Next, in index.unit.test.js, import the assert library and your index.js file:

import assert from 'assert';
import generateValidationErrorMessage from '.';

Now, you’re ready to write your tests.

Describing the expected behavior

When you installed the mocha npm package, it provided you with the mocha command to execute your tests. When you run mocha, it will inject several functions, including describe and it, as global variables into the test environment. The describe function allows you to group relevant test cases together, and the it function defines the actual test case.

Inside index.unit.tests.js, define your first describe block:

import assert from 'assert';
import generateValidationErrorMessage from '.';

describe('generateValidationErrorMessage', function () {
 it('should return the correct string when error.keyword is "required"', function () {
    const errors = [{
       keyword: 'required',
       dataPath: '.test.path',
       params: {
           missingProperty: 'property',
       },
  }];
  const actualErrorMessage = generateValidationErrorMessage(errors);
  const expectedErrorMessage = "The '.test.path.property' field is missing";
  assert.equal(actualErrorMessage, expectedErrorMessage);
  });
});

Both the describe and it functions accept a string as their first argument, which is used to describe the group/test. The description has no influence on the outcome of the test, and is simply there to provide context for someone reading the tests.

The second argument of the it function is another function where you’d define the assertions for your tests. The function should throw an AssertionError if the test fails; otherwise, Mocha will assume that the test should pass.

In this test, you have created a dummy errors array that mimics the errors array, which is typically generated by Ajv. You then passed the array into the generateValidationErrorMessage function and capture its returned value. Lastly, you compare the actual output with your expected output; if they match, the test should pass; otherwise, it should fail.

Overriding ESLint for test files

The preceding test code should have caused some ESLint errors. This is because you violated three rules:

  • func-names: Unexpected unnamed function
  • prefer-arrow-callback: Unexpected function expression
  • no-undef: describe is not defined

Now fix them before you continue.

Understanding arrow functions in Mocha

If you’d used arrow functions, this would be bound, in your case, to the global context, and you’d have to go back to using file-scope variables to maintain state between steps.

As it turns out, Mocha also uses this to maintain a “context”. However, in Mocha’s vocabulary, a “context” is not used to persist state between steps; rather, a Mocha context provides the following methods, which you can use to control the flow of your tests:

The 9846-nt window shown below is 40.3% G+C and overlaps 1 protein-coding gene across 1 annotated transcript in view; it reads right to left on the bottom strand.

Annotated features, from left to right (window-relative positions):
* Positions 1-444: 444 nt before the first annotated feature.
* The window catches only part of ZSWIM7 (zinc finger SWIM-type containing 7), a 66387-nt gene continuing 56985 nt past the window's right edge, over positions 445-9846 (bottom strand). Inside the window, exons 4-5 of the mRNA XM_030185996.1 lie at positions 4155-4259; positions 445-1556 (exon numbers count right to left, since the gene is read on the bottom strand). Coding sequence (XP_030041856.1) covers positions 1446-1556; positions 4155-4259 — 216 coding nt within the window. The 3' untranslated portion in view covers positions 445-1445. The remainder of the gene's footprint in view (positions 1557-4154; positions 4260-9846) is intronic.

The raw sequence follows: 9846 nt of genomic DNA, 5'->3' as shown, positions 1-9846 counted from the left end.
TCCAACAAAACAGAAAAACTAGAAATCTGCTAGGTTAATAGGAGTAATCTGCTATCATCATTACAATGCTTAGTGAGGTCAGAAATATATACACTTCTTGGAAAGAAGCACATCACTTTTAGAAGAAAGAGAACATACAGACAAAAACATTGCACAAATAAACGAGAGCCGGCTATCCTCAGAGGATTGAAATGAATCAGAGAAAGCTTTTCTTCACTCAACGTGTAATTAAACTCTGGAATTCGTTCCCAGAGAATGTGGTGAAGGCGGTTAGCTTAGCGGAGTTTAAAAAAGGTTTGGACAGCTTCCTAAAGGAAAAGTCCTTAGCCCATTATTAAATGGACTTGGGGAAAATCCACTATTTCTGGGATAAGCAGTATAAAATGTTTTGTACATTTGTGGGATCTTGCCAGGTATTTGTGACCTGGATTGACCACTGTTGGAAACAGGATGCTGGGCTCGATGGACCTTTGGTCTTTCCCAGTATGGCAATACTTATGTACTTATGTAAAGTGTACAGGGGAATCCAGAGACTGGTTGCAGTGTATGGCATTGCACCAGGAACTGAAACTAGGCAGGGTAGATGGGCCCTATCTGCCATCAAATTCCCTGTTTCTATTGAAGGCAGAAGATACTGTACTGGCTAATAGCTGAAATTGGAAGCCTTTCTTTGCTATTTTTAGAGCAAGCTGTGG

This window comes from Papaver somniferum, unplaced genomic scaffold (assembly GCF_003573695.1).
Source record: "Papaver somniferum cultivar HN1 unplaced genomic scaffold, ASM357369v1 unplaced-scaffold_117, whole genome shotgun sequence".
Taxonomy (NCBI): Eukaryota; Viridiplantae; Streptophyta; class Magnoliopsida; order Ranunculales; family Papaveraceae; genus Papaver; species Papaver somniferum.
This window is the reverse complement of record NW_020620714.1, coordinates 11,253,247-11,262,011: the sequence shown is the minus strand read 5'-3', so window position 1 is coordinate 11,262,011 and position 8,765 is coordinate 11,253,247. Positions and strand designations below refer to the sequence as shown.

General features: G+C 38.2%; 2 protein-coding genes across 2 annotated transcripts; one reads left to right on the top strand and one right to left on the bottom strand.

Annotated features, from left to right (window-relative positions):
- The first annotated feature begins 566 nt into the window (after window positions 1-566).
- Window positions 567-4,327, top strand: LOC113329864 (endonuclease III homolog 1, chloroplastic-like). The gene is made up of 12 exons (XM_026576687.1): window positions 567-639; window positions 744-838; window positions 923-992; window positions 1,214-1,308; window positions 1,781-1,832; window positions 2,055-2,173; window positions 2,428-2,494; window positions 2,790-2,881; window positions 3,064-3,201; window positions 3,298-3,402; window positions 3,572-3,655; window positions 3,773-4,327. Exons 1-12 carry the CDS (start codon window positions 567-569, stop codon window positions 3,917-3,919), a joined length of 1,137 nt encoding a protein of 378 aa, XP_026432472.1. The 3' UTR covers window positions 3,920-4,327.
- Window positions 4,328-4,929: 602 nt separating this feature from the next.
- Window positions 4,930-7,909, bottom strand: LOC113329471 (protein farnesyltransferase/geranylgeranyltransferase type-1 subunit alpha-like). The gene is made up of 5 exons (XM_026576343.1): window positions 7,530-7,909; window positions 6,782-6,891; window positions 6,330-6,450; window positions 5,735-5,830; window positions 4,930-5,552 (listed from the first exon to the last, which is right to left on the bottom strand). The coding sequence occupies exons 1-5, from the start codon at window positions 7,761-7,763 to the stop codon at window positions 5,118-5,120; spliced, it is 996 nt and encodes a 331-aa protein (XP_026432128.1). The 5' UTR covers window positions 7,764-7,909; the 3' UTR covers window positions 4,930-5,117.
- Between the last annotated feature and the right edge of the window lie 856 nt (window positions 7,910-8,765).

• this.timeout(): To specify how long, in milliseconds, to wait for a test to complete before marking it as failed
  • this.slow(): To specify how long, in milliseconds, a test should run for before it is considered “slow”
  • this.skip(): To skip/abort a test
  • this.retries(): To retry a test a specified number of times

It is also impractical to give names to every test function; therefore, you should disable both the func-names and prefer-arrow-callback rules.

So, how do you disable these rules for your test files? For your E2E tests, you create a new .eslintrc.json and placed it inside the spec/ directory. This would apply those configurations to all files under the spec/ directory. However, your test files are not separated into their own directory but interspersed between all your application code. Therefore, creating a new .eslintrc.json won’t work.

Instead, you can add an overrides property to your top-level .eslintrc.json, which allows you to override rules for files that match the specified file glob(s). Update .eslintrc.json to the following:

{
  "extends": "airbnb-base",
  "rules": {
     "no-underscore-dangle": "off"
   },
   "overrides": [
      {
        "files": ["*.test.js"],
        "rules": {
            "func-names": "off",
            "prefer-arrow-callback": "off"
         }
      }
   ]
}

Here, you indicate that files with the extension .test.js should have the func-names and prefer-arrow-callback rules turned off.

Specifying ESLint environments

However, ESLint will still complain that you are violating the no-undef rule. This is because when you invoke the mocha command, it will inject the describe and it functions as global variables. However, ESLint doesn’t know this is happening and warns you against using variables that are not defined inside the module.

You can instruct ESLint to ignore these undefined globals by specifying an environment. An environment defines global variables that are predefined. Update your overrides array entry to the following:

{
  "files": ["*.test.js"],
  "env": {
     "mocha": true
   },
  "rules": {
    "func-names": "off",
    "prefer-arrow-callback": "off"
  }
}

Now, ESLint should not complain anymore!

Running your unit tests

To run your test, you’d normally just run npx mocha. However, when you try that here, you’ll get a warning: